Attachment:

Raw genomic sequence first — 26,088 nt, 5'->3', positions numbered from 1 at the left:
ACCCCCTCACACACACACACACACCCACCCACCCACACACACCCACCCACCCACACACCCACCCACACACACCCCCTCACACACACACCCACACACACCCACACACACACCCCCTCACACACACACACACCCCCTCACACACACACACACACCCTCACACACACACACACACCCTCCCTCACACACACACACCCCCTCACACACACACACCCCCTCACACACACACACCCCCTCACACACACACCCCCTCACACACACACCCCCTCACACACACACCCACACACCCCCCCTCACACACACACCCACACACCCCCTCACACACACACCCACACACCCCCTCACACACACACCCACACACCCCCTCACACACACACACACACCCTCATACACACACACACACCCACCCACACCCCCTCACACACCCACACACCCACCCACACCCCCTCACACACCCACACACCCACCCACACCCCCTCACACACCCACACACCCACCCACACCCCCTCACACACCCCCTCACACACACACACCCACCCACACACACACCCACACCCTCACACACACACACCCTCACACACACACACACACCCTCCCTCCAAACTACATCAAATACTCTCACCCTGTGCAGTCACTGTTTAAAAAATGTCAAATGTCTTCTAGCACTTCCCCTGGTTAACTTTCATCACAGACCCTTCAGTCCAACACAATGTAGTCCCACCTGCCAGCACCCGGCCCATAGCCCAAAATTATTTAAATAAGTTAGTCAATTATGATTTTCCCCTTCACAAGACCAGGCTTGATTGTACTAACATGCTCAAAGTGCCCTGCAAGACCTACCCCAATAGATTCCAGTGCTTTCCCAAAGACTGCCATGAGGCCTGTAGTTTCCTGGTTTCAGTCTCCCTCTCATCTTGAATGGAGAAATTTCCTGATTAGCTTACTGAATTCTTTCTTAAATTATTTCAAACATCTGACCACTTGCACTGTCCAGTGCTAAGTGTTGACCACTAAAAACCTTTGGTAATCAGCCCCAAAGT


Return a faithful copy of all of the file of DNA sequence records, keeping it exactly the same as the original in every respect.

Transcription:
Raw genomic sequence first — 26,088 nt, 5'->3', positions numbered from 1 at the left:
ACCCCCTCACACACACACACACACCCACCCACCCACACACACCCACCCACCCACACACCCACCCACACACACCCCCTCACACACACACCCACACACACCCACACACACACCCCCTCACACACACACACACCCCCTCACACACACACACACACCCTCACACACACACACACACCCTCCCTCACACACACACACCCCCTCACACACACACACCCCCTCACACACACACACCCCCTCACACACACACCCCCTCACACACACACCCCCTCACACACACACCCACACACCCCCCCTCACACACACACCCACACACCCCCTCACACACACACCCACACACCCCCTCACACACACACCCACACACCCCCTCACACACACACACACACCCTCATACACACACACACACCCACCCACACCCCCTCACACACCCACACACCCACCCACACCCCCTCACACACCCACACACCCACCCACACCCCCTCACACACCCACACACCCACCCACACCCCCTCACACACCCCCTCACACACACACACCCACCCACACACACACCCACACCCTCACACACACACACCCTCACACACACACACACACCCTCCCTCCAAACTACATCAAATACTCTCACCCTGTGCAGTCACTGTTTAAAAAATGTCAAATGTCTTCTAGCACTTCCCCTGGTTAACTTTCATCACAGACCCTTCAGTCCAACACAATGTAGTCCCACCTGCCAGCACCCGGCCCATAGCCCAAAATTATTTAAATAAGTTAGTCAATTATGATTTTCCCCTTCACAAGACCAGGCTTGATTGTACTAACATGCTCAAAGTGCCCTGCAAGACCTACCCCAATAGATTCCAGTGCTTTCCCAAAGACTGCCATGAGGCCTGTAGTTTCCTGGTTTCAGTCTCCCTCTCATCTTGAATGGAGAAATTTCCTGATTAGCTTACTGAATTCTTTCTTAAATTATTTCAAACATCTGACCACTTGCACTGTCCAGTGCTAAGTGTTGACCACTAAAAACCTTTGGTAATCAGCCCCAAAGT